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On squirrel steak, pink lady cabs, and organic holidays.

Grey squirrels : a new opportunity for the burger industry ? By Jérôme WATRIN

History books are wrong. The grey squirrels, and not the Normans, are Britain's last successful invaders. The mammals arrived from North America in the 1870s. Today there are an estimated 2 million of them running around the countryside and some town parks, while their red cousins, the indigenous variety of the species, have been declining continuously. Their population is now down to a mere 200 000, three-quarters of which are in Scotland. Grey invaders are more resistant, but also more dangerous, as they carry a mortal pox that has decimated the red natives...
This dramatic and silent squirrellocide has even been debated by politicians as grey squirrels pose a serious threat to biodiversity. Lord Richard Inglewood suggested that celebrity chefs such as Jamie Oliver put grey squirrels on their menu, and that the House of Lords initiate the move. Given how the British feel about pets, other imaginative solutions will have to be found otherwise the red squirrel will be doomed.

Sources: « Grey squirrels targeted, » The Guardian 23 January 2006.
« Brits urged to eat squirrel, » The Australian 24 March 2006.

British pink ladies in pink cabs by C. GURDON & M. GREGOIRE

The first woman only cab service was founded in Warrington UK by Andrea Winders and Tina Dutton over concerns for the safety of their own daughters. The service has now expanded to London, Carlisle, Plymouth, and St Helens. All Pink Ladies Mini-Cab drivers are ladies, they are uniformed (in pink of course) and are trained in first aid, self-defence and customer care. Each Pink Mini-Cab is pink with a pink leather interior and the latest GPRS vehicle tracking and satellite navigation. The business is a franchise and vouches to offer maximum safety to its lady customers with a « no cash in the cars » and « through the door » policy.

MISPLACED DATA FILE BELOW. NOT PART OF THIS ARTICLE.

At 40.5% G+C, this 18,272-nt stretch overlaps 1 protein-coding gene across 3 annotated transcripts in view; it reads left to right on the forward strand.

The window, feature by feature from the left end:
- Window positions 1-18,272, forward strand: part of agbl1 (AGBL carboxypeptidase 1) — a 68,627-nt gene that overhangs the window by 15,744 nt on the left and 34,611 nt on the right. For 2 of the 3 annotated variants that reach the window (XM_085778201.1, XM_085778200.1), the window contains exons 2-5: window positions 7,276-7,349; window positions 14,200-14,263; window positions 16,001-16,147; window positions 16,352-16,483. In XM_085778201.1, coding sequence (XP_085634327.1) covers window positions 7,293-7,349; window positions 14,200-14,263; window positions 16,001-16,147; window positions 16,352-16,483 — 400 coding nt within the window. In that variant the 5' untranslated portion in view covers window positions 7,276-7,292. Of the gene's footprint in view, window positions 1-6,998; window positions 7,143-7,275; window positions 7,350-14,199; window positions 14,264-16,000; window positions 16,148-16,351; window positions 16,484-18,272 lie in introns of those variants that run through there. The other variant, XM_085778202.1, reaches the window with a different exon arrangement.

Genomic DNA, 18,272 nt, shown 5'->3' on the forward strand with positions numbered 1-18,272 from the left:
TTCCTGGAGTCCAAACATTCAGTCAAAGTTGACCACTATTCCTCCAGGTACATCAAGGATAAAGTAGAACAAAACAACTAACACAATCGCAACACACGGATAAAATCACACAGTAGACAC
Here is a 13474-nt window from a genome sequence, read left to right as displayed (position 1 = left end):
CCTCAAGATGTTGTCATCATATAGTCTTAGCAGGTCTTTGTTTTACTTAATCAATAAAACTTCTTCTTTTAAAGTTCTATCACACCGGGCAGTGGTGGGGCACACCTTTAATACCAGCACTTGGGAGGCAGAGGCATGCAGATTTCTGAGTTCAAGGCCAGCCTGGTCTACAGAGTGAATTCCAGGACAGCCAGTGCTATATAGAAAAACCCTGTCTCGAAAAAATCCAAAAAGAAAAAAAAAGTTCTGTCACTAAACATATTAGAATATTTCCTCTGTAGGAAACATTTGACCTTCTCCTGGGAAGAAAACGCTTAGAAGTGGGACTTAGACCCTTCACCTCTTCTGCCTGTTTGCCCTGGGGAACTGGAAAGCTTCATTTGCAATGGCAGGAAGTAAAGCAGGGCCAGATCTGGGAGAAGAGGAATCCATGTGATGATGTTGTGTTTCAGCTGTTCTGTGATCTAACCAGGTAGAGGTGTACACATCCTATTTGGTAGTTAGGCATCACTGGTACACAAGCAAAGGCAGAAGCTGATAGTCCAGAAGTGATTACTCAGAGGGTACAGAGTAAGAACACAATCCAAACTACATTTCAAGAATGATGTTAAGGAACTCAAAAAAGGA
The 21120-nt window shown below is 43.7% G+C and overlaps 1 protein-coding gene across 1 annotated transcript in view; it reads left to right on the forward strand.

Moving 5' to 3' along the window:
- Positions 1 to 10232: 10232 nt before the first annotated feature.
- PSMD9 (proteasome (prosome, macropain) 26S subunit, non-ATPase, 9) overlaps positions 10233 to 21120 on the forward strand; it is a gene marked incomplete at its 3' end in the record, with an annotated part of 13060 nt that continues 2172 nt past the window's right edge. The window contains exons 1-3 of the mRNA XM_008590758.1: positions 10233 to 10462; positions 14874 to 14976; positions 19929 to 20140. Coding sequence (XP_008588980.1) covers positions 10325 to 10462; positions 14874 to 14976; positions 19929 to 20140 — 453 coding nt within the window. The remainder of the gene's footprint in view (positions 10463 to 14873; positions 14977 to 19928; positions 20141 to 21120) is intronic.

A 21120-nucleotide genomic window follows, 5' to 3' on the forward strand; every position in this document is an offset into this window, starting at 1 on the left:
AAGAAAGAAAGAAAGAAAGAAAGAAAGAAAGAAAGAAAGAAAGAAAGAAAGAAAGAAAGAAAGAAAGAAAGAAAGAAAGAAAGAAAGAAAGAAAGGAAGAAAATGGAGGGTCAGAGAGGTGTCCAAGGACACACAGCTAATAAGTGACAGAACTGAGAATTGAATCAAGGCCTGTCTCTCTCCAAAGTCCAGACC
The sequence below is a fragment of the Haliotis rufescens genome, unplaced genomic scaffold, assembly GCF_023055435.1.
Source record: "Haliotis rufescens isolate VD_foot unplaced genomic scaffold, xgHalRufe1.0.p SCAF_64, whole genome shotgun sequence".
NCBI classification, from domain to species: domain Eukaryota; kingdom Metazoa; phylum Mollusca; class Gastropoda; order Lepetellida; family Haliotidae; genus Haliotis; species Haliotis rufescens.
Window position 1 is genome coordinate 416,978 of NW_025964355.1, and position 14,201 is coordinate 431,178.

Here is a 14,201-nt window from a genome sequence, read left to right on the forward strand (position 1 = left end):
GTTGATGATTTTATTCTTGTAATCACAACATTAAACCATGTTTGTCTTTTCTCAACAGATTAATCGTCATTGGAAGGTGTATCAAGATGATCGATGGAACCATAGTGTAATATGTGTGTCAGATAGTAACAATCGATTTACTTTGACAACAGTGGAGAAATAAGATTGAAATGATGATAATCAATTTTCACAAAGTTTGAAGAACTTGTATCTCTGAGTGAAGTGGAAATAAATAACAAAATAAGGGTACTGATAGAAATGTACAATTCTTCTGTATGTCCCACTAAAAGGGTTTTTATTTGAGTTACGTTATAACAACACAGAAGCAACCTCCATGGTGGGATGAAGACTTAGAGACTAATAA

Sources : « Pink and drive, » News and Star 22 February 2006.
Official website:

WWOOFers of the world unite by Regis DELAVIGNE

A WOOFer is not a barbaric looking insect, but a member of "World Wide Opportunities on Organic Farms" (WWOOF), which was created in 1971 in England by Sue Coppard. The organic farming and gardening movements were in full swing at the time -- as was the Back to the Land movement -- and Coppard wanted to share her enthusiasm for the rural experience with other urban dwellers. WWOOFing enthusiasts volunteer to work on organic farms in exchange for room and board.
Thirty five years on, WWOOF is a network involving organic farms in 22 different countries: Australia, Austria, Canada, China, the Czech Republic, Denmark, Finland, Germany, Ghana, Hawai, Italy, Japan, Korea, Mexico, Nepal, New-Zealand, Slovenia, Sweden, Switzerland, Turkey, Uganda and the UK. In New-Zealand alone there are 942 farms taking part in the program.

Source : Official website :

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